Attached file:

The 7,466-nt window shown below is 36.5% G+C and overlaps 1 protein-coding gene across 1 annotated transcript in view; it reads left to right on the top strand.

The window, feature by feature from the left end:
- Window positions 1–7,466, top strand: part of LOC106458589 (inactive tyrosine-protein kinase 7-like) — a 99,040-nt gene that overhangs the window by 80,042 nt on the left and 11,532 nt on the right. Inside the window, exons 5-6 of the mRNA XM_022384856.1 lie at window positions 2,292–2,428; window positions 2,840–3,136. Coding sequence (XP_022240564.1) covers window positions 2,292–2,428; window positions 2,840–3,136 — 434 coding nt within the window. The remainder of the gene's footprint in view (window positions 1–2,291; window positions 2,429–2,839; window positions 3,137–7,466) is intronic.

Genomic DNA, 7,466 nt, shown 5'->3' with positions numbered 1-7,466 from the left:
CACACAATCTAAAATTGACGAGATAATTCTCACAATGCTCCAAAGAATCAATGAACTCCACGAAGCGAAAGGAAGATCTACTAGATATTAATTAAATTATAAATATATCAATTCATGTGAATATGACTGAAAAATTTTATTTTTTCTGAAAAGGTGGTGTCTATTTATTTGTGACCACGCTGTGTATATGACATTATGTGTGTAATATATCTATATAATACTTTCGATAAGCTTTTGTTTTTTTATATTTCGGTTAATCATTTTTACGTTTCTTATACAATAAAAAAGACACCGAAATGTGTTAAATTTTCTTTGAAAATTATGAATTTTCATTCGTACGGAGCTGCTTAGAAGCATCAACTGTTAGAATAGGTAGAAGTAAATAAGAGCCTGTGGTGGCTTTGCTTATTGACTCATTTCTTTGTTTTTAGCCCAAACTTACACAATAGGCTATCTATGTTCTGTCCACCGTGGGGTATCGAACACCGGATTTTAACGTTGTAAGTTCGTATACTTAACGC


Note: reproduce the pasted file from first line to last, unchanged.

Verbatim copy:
The 7,466-nt window shown below is 36.5% G+C and overlaps 1 protein-coding gene across 1 annotated transcript in view; it reads left to right on the top strand.

The window, feature by feature from the left end:
- Window positions 1–7,466, top strand: part of LOC106458589 (inactive tyrosine-protein kinase 7-like) — a 99,040-nt gene that overhangs the window by 80,042 nt on the left and 11,532 nt on the right. Inside the window, exons 5-6 of the mRNA XM_022384856.1 lie at window positions 2,292–2,428; window positions 2,840–3,136. Coding sequence (XP_022240564.1) covers window positions 2,292–2,428; window positions 2,840–3,136 — 434 coding nt within the window. The remainder of the gene's footprint in view (window positions 1–2,291; window positions 2,429–2,839; window positions 3,137–7,466) is intronic.

Genomic DNA, 7,466 nt, shown 5'->3' with positions numbered 1-7,466 from the left:
CACACAATCTAAAATTGACGAGATAATTCTCACAATGCTCCAAAGAATCAATGAACTCCACGAAGCGAAAGGAAGATCTACTAGATATTAATTAAATTATAAATATATCAATTCATGTGAATATGACTGAAAAATTTTATTTTTTCTGAAAAGGTGGTGTCTATTTATTTGTGACCACGCTGTGTATATGACATTATGTGTGTAATATATCTATATAATACTTTCGATAAGCTTTTGTTTTTTTATATTTCGGTTAATCATTTTTACGTTTCTTATACAATAAAAAAGACACCGAAATGTGTTAAATTTTCTTTGAAAATTATGAATTTTCATTCGTACGGAGCTGCTTAGAAGCATCAACTGTTAGAATAGGTAGAAGTAAATAAGAGCCTGTGGTGGCTTTGCTTATTGACTCATTTCTTTGTTTTTAGCCCAAACTTACACAATAGGCTATCTATGTTCTGTCCACCGTGGGGTATCGAACACCGGATTTTAACGTTGTAAGTTCGTATACTTAACGC